Stop asking questions and explaining yourself. A big part of letting go of failed expectations is realizing that there is not a need for answers for ambiguous questions. I became obsessive over why breastfeeding didn't work out and I have now accepted that I may never know why and that it isn't of great value to me when it doesn't change anything that happened in the past. A lack of certainty in life is inevitable and one of the most difficult things with which to cope. Simply said-we just have to let go and find something more constructive to lend our energy too. We also don't need to hold on to the explanations as to why things did not work as planned. Whenever I took out a bottle of formula in front of other moms I felt compelled to tell them why (cue long boring story about a baby asleep at the breast, fruitless pumping, and enough herbal supplements to open my own natural pharmacy). I realized over time it wasn't really because I needed to have an excuse for them to understand but because I needed to believe that the excuses were enough. We can spend some time analzying our efforts or where we could have made different choices but this only helps to benefit us in the future and when we obsess or carry guilt associated with these explanations we are held down and remain disillusioned with our experience instead of seeing the lessons we can learn so we can move on.

Remember that modeling resilience fosters resilience in your child. Resilience is the ability to bounce back from challenges. We tend to believe that a person's ability to work through a challenge is determined by how difficult the challenge or stressor may be (i.e. a chronic illness is way tougher to deal with than moving to a new home). However, research shows that a person's ability to overcome a stressor is related more to the person's perspective and response to it rather than the actual stressor itself (Center for the Study on Social Policy, "Parental Resilience") So this basically means its not the challenge itself that matters--it's the way we perceive and respond to it. We practice resilience by demonstrating a healthy perspective of the problem, having confidence in our ability to overcome it, taking responsibility for our response, and focusing on solutions. It can be easy to overanalyse a problem, find something or someone to blame, believe that you have no power over the problem (including your response to it) and stay focused on potential barriers. But when we practice resilience we are modeling it to our children and thus fostering them to be resilient towards the many challenges of life. Sometimes remembering that can help us stay strong for our children.

Improvise. Adapt. Overcome. My husband uses this phrase frequently and its an unofficial slogan for the Marines. But the reason I like it is because it snaps me into action. One of the things I wish I could have understood before becoming a parent is just how much I will have to figure out as I go because there isn't any amount of research or experience that will prepare you for everything when you are a parent. A large part of resolving problems is using your strengths and creativity to find what works for you (improvise). Then you have to demonstrate flexibility in being able to accept that And finally you allow yourself to work through the problem and let it go. Look to the future and if its in regards to making a mistake because of a lack of knowledge of experience remember- when you know better, you do better.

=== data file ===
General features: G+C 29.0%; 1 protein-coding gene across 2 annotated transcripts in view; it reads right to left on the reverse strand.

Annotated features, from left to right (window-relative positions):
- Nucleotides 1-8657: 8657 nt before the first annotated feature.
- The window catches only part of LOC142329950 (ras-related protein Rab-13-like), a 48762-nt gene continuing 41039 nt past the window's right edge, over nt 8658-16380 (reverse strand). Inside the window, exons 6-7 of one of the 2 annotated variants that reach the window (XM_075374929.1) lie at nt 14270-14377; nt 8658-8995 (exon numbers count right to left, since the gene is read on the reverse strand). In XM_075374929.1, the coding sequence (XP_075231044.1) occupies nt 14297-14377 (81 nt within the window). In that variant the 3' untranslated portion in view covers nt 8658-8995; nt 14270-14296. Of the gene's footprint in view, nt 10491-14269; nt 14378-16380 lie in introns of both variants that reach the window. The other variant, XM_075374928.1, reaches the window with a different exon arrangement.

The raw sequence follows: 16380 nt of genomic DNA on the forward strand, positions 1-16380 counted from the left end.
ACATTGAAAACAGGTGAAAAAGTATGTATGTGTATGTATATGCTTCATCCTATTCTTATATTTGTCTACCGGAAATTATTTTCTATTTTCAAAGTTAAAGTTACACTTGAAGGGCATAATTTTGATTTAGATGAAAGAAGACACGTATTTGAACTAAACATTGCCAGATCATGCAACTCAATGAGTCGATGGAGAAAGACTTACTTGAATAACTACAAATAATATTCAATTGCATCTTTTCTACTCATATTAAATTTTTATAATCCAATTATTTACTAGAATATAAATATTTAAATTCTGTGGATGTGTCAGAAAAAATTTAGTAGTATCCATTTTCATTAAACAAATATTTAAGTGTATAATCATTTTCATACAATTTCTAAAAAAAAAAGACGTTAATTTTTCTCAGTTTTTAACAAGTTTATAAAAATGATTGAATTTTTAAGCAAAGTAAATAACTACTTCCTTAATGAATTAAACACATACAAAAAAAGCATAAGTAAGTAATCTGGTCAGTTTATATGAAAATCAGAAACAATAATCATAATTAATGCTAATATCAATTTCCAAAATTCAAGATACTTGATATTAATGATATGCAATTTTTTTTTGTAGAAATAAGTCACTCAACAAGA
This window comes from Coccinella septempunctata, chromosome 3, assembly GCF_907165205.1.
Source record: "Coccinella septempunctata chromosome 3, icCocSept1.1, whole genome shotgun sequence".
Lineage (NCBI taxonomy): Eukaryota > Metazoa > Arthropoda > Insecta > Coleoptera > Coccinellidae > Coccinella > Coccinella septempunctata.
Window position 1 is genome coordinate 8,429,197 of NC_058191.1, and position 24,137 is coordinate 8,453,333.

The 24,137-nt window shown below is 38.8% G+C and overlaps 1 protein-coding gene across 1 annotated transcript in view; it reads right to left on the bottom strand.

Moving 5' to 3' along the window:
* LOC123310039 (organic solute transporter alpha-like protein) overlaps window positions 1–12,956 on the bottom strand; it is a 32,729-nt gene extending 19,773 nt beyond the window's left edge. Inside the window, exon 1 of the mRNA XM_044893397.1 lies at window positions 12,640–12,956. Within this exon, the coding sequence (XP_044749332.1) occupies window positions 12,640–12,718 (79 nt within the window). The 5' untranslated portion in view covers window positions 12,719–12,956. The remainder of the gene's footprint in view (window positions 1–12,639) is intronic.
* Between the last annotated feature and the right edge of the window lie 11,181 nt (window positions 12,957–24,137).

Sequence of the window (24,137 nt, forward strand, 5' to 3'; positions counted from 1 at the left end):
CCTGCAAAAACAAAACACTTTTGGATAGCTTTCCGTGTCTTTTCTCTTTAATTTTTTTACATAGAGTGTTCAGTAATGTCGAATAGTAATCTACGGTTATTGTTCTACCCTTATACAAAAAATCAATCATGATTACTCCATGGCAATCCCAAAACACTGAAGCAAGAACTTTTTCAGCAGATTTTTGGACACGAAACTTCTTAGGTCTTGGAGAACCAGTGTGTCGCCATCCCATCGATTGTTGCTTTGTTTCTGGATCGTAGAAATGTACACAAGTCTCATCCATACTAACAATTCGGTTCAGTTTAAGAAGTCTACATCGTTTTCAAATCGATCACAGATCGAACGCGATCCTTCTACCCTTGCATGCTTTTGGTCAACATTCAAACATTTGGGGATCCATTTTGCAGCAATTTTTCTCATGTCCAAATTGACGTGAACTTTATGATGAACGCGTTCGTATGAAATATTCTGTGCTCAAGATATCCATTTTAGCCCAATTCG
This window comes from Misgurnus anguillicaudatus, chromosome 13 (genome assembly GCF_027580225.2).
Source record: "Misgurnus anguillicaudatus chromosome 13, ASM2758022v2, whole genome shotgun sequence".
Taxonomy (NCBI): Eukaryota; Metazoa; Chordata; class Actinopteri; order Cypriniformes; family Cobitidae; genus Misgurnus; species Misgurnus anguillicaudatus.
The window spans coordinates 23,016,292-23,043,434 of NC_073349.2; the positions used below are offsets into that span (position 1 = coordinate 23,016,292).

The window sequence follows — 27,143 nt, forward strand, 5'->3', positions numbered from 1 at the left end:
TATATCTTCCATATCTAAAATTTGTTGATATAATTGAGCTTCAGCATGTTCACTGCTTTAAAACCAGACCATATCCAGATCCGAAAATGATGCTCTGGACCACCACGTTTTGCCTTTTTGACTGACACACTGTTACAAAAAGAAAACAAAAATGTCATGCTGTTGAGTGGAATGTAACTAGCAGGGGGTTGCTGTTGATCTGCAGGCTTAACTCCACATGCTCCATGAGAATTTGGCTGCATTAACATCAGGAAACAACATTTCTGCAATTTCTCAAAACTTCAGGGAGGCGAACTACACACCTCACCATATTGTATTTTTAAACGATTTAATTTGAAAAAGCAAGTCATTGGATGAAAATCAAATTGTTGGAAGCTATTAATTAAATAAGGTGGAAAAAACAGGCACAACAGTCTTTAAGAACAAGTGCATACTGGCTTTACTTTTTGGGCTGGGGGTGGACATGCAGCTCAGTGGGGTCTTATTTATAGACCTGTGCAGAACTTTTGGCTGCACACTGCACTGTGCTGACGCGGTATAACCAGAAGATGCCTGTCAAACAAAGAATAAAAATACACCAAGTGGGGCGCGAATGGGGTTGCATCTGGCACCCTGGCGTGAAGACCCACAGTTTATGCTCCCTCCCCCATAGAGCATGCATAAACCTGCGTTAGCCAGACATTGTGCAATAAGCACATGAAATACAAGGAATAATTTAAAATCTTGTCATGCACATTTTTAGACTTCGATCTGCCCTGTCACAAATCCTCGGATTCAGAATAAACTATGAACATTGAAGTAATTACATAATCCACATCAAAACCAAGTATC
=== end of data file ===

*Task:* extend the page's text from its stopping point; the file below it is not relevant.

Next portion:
Remember that motherhood is so much more than your expectations whether failed or succeeded. Oftentimes our identity and relationships are defined by the challenges and growth we experience from them. So stay strong Mamas, you can get through this.

Wednesday, March 23, 2016

Mom Tools: Tapping Into Your Mom Strengths

 In the field of social work we choose to adopt what is called a strengths based perspective when working with clients. This means our treatment focus is on the individuals strengths in helping them solve problems. This is a radical change from other psychological discipline approaches in focusing on symptoms and dysfunction. If we choose to focus on weaknesses and problems that becomes our sense of reality and our worldview. This may lead to thoughts such as "Things will never get easier," or "I'm a failure," or "What is wrong with me that I can't be better at this?" Then those thoughts lead to a sense of being defeated, lower motivation, and lower personal satisfaction.

Being aware of our strengths can help us in many ways. Strengths can be something we reflect on after we've made mistakes or start to feel insecure about our weaknesses in order to boost our self-confidence and self-esteem. Awareness of strengths can help us reframe our perspective of a problem or of a negative judgement to help us see the positive. We can also utilize our strengths as tools to creatively resolve challenges. When we start viewing ourselves with a strengths based perspective we can start viewing our children in that way raising them with a healthy self-esteem and helping them maximize their own personal strengths.